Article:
Returning from a trip to California for an early Christmas with some of our grandkids, I noticed that my appropriately named Travelpro® bag appeared to have been rather severely damaged. Because it was the end of a tiring weekend and because the line at the airline's baggage service counter at Seattle-Tacoma International Airport (SEA) was long, I decided to assess the damage once we got home and unpacked, then take whatever actions were necessary.
|Damaged luggage frame|
During my fairly short wait in line, I observed the agents as they interacted with several people whose baggage had been damaged, delayed or misdirected. One agent repeatedly apologized “for the inconvenience” as she tried to explain to an inexperienced traveler that “scuff marks on the outside of a suitcase are normal.”
As experienced travelers know, the purpose of a suitcase is to protect its contents, ensure that they remain together, and arrive at their destination undamaged. The suitcase itself will take a few hits along the way, resulting in some dents, scratches and/or scuff marks; it is what they are designed to do. Nonetheless, Alaska’s agent offered to credit the passenger’s Mileage Plan account as a gesture of goodwill.
When my turn arrived, I stepped up to the counter with bag and paperwork. The agent looked at the bag, the photos, the baggage tag, entered some information in her computer. She then explained that, while the bags they had were not the Travelpro brand, she could offer me a replacement. After disappearing for just a few moments, she reemerged with an American Tourister bag that was identical in size to my damaged bag, then asked if I wanted to see other options. When I declined, she also apologized for the inconvenience before I went my way.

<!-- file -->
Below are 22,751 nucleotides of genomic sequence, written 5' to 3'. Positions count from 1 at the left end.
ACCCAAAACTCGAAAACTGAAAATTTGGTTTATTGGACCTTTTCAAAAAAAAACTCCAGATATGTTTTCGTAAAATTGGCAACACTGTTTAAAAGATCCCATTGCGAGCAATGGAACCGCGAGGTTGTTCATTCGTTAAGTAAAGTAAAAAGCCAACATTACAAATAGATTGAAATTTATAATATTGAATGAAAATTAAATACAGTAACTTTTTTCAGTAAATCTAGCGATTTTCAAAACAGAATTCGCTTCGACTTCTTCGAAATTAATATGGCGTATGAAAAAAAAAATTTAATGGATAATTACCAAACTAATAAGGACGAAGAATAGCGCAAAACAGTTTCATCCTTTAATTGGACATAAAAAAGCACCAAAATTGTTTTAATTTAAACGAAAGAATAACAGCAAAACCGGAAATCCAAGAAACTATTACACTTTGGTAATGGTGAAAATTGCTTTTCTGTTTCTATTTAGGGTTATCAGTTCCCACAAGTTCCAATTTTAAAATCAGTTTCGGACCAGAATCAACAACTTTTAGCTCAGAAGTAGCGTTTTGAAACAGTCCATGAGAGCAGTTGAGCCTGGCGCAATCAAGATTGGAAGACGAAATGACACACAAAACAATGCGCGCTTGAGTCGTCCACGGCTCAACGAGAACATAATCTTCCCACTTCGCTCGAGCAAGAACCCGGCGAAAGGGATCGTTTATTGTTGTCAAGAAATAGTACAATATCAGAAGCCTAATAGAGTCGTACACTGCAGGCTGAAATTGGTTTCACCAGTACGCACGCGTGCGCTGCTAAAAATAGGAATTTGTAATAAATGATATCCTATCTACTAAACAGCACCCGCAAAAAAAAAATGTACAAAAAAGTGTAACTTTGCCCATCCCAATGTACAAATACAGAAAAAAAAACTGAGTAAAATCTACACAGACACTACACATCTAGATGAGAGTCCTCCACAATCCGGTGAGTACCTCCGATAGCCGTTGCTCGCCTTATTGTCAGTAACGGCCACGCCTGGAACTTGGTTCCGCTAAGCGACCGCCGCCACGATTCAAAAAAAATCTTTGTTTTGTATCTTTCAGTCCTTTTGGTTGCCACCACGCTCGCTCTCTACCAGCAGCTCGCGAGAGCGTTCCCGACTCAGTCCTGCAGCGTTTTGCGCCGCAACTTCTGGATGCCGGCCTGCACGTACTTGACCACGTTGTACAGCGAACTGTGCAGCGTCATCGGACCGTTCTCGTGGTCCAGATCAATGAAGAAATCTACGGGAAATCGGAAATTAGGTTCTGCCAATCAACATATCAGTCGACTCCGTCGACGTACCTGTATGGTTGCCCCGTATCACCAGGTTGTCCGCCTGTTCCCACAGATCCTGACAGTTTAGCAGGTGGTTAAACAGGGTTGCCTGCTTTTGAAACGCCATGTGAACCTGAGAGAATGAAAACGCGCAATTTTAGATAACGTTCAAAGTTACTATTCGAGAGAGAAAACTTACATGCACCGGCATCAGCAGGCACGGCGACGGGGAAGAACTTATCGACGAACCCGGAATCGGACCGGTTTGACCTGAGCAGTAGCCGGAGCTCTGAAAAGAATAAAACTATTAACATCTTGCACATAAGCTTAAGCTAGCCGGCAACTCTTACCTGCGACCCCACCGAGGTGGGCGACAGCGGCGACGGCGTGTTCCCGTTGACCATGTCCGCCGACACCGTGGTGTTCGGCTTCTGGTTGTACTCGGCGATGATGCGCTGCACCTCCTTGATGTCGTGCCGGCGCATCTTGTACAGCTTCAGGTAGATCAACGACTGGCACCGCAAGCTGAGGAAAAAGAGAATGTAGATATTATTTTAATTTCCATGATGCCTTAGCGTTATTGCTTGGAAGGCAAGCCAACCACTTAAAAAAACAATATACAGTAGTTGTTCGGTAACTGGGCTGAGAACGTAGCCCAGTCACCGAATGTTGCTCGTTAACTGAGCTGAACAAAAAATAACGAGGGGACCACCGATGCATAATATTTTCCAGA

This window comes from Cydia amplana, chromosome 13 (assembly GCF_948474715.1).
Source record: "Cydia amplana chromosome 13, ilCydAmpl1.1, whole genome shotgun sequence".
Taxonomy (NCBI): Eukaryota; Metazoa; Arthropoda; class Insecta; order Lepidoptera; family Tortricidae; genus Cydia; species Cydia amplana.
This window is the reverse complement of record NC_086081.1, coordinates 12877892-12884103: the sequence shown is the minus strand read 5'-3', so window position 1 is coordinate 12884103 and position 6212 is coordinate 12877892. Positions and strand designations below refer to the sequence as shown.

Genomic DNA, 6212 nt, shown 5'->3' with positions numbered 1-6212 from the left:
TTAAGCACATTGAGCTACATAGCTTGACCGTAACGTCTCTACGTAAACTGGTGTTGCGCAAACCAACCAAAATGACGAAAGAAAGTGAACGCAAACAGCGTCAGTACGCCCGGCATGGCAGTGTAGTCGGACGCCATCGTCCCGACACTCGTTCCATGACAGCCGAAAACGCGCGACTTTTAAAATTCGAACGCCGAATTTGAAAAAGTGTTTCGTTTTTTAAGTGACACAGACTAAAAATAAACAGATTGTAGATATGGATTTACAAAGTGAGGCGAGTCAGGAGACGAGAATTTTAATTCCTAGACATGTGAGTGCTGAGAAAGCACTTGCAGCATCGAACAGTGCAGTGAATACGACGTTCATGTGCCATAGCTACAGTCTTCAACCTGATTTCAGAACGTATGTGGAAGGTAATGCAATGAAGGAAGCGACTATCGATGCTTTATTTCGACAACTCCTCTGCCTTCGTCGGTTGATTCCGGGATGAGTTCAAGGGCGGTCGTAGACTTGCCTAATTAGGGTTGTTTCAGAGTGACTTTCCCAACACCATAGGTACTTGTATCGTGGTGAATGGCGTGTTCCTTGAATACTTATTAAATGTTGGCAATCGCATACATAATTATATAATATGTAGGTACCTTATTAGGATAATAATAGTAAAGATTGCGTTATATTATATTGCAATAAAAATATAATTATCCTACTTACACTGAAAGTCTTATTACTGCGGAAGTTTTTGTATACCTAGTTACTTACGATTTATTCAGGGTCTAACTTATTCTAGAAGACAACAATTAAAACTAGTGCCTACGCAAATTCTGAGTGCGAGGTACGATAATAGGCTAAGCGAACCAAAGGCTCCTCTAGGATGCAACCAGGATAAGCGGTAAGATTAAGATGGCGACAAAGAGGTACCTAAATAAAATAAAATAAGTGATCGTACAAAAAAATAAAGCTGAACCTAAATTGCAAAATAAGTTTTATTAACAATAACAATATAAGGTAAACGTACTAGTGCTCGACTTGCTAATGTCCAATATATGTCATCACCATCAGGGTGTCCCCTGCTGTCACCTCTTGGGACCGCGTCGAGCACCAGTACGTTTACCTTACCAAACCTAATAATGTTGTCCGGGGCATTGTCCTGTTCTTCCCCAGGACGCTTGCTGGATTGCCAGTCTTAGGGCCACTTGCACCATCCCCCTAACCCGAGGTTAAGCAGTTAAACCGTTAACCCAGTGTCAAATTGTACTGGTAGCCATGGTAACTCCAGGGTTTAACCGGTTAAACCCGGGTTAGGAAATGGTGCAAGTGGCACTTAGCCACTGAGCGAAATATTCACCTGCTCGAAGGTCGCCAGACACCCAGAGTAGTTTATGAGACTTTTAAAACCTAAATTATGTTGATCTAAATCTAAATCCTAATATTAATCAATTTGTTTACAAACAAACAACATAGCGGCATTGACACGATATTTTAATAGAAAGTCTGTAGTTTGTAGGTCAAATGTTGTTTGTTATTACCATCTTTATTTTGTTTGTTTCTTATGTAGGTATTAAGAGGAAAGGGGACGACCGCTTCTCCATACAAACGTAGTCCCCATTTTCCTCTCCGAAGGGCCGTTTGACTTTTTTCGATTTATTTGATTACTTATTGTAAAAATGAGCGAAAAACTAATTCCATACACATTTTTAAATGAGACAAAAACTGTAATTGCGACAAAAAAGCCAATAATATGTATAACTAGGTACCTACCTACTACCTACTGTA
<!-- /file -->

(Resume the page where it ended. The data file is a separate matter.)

Simple as that.
Yes, I had to meet Alaska’s criteria for reporting damage to my luggage. Specifically, I had to go to the airport in person, and within 24 hours of completing my flight, but I believe those criteria are quite reasonable.
It is important to understand that it likely was not Alaska Airlines personnel who were responsible for the damage to my luggage. The airline contracts with an outside vendor for its baggage handling services, as do many airlines. But unlike other airlines, Alaska accepted responsibility for the damage, whether caused by the actions of its contractor or by other luggage shifting in flight, and made things right.
Had United Airlines (NYSE:UAL) acted similarly, it could likely have avoided the embarrassment it suffered on social media when its baggage handlers broke an expensive Taylor guitar belonging to a professional musician. United reportedly claimed that the passenger waited more than 24 hours before reporting the damage and refused any compensation. After a lengthy battle, the musician responded with the YouTube video “United Breaks Guitars,” which quickly went viral when it was released in 2009 and which has over 16 million views as of this writing.
But I digress.
My point is simply that Alaska Airlines showed once again why it is rated so well in customer satisfaction surveys. It handled my issue quickly, politely, and professionally, and in the process earned a hearty, “Well done!”
I wish safe travels to those who are traveling, and happy holidays to all.
Visit my main page at TheTravelPro.us for more news, reviews, and personal observations on the world of upmarket travel.
Photos by Carl Dombek
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